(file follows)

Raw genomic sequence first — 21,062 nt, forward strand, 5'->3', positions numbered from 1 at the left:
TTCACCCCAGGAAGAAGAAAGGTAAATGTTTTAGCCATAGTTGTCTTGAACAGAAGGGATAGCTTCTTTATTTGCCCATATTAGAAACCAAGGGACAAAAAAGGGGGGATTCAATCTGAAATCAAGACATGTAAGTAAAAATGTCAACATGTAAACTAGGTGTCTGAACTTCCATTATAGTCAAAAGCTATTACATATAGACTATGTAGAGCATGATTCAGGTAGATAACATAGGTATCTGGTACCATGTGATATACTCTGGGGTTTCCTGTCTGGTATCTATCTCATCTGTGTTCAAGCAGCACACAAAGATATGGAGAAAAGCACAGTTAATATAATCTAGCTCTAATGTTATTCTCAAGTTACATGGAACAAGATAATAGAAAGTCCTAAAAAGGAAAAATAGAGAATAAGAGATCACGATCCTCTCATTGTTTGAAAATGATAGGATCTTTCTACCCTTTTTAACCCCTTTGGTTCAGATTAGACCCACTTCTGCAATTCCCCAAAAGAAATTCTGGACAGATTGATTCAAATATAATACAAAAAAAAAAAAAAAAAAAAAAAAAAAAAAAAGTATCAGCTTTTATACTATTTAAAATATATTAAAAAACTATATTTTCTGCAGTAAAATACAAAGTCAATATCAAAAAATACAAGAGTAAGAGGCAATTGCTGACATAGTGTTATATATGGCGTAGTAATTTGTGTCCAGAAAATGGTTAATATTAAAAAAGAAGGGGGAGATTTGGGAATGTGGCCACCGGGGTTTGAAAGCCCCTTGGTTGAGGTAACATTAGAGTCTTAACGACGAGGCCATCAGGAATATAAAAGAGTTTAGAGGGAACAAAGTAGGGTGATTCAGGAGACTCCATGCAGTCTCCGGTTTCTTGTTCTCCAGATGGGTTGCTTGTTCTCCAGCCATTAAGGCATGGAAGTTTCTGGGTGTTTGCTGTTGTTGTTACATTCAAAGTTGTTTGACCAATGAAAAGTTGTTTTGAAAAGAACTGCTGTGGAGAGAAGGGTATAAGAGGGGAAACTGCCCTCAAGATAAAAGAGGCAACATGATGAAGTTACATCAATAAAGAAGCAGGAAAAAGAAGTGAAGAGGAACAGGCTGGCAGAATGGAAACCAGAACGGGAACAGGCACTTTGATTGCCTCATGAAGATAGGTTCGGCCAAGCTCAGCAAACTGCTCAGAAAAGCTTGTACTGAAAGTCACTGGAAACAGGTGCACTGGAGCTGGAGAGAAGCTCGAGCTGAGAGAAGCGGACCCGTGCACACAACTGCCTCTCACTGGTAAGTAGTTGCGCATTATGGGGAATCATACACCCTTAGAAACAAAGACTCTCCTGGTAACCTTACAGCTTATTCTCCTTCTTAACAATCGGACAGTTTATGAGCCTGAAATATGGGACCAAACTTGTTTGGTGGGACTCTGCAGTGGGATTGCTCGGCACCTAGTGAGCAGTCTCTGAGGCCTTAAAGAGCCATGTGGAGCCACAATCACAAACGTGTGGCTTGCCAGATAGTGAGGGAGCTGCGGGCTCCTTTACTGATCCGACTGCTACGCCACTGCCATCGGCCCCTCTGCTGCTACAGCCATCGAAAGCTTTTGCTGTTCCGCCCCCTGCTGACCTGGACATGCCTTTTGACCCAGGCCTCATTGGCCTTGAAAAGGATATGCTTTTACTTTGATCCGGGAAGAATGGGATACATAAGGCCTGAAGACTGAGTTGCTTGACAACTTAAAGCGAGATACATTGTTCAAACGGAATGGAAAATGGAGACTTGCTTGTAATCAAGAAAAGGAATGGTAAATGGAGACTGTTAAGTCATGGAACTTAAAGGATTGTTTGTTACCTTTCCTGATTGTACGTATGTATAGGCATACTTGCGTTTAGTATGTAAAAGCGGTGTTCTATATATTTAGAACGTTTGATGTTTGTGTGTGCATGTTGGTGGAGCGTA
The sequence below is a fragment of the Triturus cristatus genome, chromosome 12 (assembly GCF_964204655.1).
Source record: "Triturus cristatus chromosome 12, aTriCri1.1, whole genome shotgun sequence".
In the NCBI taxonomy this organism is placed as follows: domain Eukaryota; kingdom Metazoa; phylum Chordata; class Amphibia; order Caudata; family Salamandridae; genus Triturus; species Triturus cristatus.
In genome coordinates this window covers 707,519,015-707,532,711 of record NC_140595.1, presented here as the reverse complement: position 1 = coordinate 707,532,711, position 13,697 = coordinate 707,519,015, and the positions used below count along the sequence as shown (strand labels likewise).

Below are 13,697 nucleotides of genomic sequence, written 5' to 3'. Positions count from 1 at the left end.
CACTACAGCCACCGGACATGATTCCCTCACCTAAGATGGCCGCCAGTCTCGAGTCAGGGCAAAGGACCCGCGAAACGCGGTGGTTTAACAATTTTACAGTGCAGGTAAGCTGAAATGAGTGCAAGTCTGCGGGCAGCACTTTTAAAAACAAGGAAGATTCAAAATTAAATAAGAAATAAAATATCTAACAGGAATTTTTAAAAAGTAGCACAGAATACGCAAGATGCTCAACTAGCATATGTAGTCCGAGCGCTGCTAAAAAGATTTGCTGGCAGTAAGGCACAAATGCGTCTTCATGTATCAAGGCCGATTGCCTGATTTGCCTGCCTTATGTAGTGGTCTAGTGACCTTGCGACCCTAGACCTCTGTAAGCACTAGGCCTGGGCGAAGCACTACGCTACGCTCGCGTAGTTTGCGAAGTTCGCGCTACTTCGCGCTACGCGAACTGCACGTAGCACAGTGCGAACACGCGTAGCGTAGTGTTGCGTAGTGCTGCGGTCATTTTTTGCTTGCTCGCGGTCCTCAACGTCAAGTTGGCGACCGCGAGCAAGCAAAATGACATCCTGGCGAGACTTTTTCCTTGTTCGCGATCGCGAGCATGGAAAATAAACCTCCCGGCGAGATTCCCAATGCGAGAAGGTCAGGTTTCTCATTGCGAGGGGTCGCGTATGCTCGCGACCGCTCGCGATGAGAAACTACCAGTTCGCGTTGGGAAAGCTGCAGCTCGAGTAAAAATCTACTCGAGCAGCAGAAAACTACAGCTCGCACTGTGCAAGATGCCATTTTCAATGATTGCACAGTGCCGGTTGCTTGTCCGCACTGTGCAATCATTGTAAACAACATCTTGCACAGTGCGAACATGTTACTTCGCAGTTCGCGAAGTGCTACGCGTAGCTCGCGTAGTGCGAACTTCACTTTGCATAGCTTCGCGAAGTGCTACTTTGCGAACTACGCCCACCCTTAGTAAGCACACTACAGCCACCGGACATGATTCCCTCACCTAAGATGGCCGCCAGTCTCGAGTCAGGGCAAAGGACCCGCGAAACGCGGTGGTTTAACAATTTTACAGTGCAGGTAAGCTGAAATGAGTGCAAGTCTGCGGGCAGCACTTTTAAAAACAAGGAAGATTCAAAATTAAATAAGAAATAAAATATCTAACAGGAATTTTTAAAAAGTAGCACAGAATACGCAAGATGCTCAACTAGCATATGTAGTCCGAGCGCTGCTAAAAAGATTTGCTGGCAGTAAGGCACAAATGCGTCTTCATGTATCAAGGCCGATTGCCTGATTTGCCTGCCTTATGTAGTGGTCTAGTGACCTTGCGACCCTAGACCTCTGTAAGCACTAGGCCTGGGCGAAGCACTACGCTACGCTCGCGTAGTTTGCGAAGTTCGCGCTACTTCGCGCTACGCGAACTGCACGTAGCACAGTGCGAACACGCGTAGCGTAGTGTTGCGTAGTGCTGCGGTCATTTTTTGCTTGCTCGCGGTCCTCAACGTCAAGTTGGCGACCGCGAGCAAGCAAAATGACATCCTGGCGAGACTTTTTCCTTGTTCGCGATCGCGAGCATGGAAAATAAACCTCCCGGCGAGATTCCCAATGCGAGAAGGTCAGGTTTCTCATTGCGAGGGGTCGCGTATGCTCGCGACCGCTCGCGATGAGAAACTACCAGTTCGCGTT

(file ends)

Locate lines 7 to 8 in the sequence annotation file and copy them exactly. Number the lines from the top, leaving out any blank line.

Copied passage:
Below are 13,697 nucleotides of genomic sequence, written 5' to 3'. Positions count from 1 at the left end.
CACTACAGCCACCGGACATGATTCCCTCACCTAAGATGGCCGCCAGTCTCGAGTCAGGGCAAAGGACCCGCGAAACGCGGTGGTTTAACAATTTTACAGTGCAGGTAAGCTGAAATGAGTGCAAGTCTGCGGGCAGCACTTTTAAAAACAAGGAAGATTCAAAATTAAATAAGAAATAAAATATCTAACAGGAATTTTTAAAAAGTAGCACAGAATACGCAAGATGCTCAACTAGCATATGTAGTCCGAGCGCTGCTAAAAAGATTTGCTGGCAGTAAGGCACAAATGCGTCTTCATGTATCAAGGCCGATTGCCTGATTTGCCTGCCTTATGTAGTGGTCTAGTGACCTTGCGACCCTAGACCTCTGTAAGCACTAGGCCTGGGCGAAGCACTACGCTACGCTCGCGTAGTTTGCGAAGTTCGCGCTACTTCGCGCTACGCGAACTGCACGTAGCACAGTGCGAACACGCGTAGCGTAGTGTTGCGTAGTGCTGCGGTCATTTTTTGCTTGCTCGCGGTCCTCAACGTCAAGTTGGCGACCGCGAGCAAGCAAAATGACATCCTGGCGAGACTTTTTCCTTGTTCGCGATCGCGAGCATGGAAAATAAACCTCCCGGCGAGATTCCCAATGCGAGAAGGTCAGGTTTCTCATTGCGAGGGGTCGCGTATGCTCGCGACCGCTCGCGATGAGAAACTACCAGTTCGCGTTGGGAAAGCTGCAGCTCGAGTAAAAATCTACTCGAGCAGCAGAAAACTACAGCTCGCACTGTGCAAGATGCCATTTTCAATGATTGCACAGTGCCGGTTGCTTGTCCGCACTGTGCAATCATTGTAAACAACATCTTGCACAGTGCGAACATGTTACTTCGCAGTTCGCGAAGTGCTACGCGTAGCTCGCGTAGTGCGAACTTCACTTTGCATAGCTTCGCGAAGTGCTACTTTGCGAACTACGCCCACCCTTAGTAAGCACACTACAGCCACCGGACATGATTCCCTCACCTAAGATGGCCGCCAGTCTCGAGTCAGGGCAAAGGACCCGCGAAACGCGGTGGTTTAACAATTTTACAGTGCAGGTAAGCTGAAATGAGTGCAAGTCTGCGGGCAGCACTTTTAAAAACAAGGAAGATTCAAAATTAAATAAGAAATAAAATATCTAACAGGAATTTTTAAAAAGTAGCACAGAATACGCAAGATGCTCAACTAGCATATGTAGTCCGAGCGCTGCTAAAAAGATTTGCTGGCAGTAAGGCACAAATGCGTCTTCATGTATCAAGGCCGATTGCCTGATTTGCCTGCCTTATGTAGTGGTCTAGTGACCTTGCGACCCTAGACCTCTGTAAGCACTAGGCCTGGGCGAAGCACTACGCTACGCTCGCGTAGTTTGCGAAGTTCGCGCTACTTCGCGCTACGCGAACTGCACGTAGCACAGTGCGAACACGCGTAGCGTAGTGTTGCGTAGTGCTGCGGTCATTTTTTGCTTGCTCGCGGTCCTCAACGTCAAGTTGGCGACCGCGAGCAAGCAAAATGACATCCTGGCGAGACTTTTTCCTTGTTCGCGATCGCGAGCATGGAAAATAAACCTCCCGGCGAGATTCCCAATGCGAGAAGGTCAGGTTTCTCATTGCGAGGGGTCGCGTATGCTCGCGACCGCTCGCGATGAGAAACTACCAGTTCGCGTT